“You see, I knew that song so long before we met,
that it means so much more than it might”
—Elvis Costello, King Horse

Elvis is onto something here, I think. There are certain songs that take on meanings that are far beyond whatever the songs are “about.”

Surely everybody has their own songs like this, songs that call up their own associations, their own stories, when you hear them. Here, with the usual caveats, are some of mine.

And I’m going to abandon the regular format for this list, since a couple of these are going to be long enough that it would be a nightmare to have them all in one post. So, for the next five days, it’ll be one Story Song a day on Shoulblog. Starting with Number…

5. For What It’s Worth-Buffalo Springfield.

Of the five songs you’ll see on this list, this is probably the only one that most people will recognize. For my part, I knew of the song for years before I ever heard the Buffalo Springfield version. In those days, as a little kid, my exposure to music was mainly from my older brothers, Phil and Jim. I had a little transistor radio, but I would have mostly listened to sports on it, more than music. My brothers were six and eight years older than me—a whole generation, at that age—and what little I knew about music, I learned by hearing from them.

One summer, while we were on our annual vacation at Gull Lake in Minnesota, we were hanging out on the porch of the cabin we stayed in — it was the three of us, plus our cousin Bruce. Jim had a guitar, as he usually did in those days. After a while, he started playing this song, which I’d never heard before. Phil and Bruce joined in vocals. I contributed by turning on a cassette tape recorder we had. There was a fly in the room; Phil or Bruce tried to slay it by clapping his hands at it, and the clap turned out to be right in time with the song, so he kept clapping.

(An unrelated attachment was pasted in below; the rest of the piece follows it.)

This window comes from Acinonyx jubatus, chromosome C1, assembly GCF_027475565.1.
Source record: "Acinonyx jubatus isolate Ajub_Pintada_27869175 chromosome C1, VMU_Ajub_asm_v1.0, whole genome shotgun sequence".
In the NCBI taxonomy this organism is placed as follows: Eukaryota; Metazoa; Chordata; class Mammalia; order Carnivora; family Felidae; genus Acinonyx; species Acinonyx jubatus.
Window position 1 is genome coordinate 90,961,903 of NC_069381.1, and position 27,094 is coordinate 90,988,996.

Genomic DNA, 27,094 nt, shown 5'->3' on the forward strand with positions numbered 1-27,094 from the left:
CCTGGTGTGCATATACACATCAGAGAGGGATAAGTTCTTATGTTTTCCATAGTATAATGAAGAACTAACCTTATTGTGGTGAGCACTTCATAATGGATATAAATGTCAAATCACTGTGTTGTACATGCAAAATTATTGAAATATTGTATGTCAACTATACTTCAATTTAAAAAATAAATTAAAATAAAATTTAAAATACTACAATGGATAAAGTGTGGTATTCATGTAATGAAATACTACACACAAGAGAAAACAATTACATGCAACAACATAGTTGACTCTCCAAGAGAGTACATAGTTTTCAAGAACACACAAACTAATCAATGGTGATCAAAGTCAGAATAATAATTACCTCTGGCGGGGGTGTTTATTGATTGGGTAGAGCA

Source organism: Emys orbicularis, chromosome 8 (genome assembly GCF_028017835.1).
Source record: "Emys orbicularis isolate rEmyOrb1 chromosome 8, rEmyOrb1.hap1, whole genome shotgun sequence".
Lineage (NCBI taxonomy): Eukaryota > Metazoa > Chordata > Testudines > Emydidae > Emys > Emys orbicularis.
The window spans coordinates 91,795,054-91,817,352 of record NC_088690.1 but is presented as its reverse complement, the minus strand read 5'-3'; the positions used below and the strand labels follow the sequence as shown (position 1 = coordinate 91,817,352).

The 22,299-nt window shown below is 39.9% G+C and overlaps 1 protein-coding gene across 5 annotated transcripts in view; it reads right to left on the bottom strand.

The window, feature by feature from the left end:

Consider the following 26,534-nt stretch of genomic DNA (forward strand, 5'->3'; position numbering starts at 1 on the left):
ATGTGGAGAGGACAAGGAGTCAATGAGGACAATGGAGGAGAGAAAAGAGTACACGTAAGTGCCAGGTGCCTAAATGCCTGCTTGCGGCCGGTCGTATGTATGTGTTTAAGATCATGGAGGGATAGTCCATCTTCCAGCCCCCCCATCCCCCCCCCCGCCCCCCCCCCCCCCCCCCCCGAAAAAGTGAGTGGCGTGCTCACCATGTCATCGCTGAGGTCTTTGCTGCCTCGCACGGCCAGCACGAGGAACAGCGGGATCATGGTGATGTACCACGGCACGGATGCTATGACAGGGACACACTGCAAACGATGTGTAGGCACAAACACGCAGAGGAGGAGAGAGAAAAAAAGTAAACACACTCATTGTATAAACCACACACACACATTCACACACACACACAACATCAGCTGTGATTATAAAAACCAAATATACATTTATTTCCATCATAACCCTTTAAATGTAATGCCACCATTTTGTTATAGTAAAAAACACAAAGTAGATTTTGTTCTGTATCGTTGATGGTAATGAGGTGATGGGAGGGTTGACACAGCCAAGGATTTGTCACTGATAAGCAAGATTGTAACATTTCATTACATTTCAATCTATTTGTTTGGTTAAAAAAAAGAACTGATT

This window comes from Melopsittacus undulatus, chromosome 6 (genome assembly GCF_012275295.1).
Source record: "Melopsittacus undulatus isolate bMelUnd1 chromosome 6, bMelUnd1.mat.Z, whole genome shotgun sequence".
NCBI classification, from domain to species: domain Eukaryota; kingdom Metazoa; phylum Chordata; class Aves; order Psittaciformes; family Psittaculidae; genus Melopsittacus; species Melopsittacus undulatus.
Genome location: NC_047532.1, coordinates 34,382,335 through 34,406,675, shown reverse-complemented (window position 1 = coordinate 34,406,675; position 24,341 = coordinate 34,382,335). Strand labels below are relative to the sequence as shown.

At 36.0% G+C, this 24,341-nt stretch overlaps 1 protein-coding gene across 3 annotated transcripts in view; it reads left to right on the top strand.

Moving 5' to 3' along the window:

And that, for me was the definitive version of the song. I held onto that cassette for a long time, and it was years before I heard the actual original. That tape is long gone now, of course, but still, today, when I hear Buffalo Springfield’s version on the radio, it takes me back to that decades-ago night at Gull Lake.

“Stop, hey, what’s that sound,
Everybody look what’s goin’ down…”

*****

A note for the ya-learn-something-new-every-day-from-Wikipedia file: I had always thought this song was written in reaction to the Kent State shootings. In fact, it was written about protests of a local curfew in Los Angeles in 1966—a full four years before the Kent State tragedy.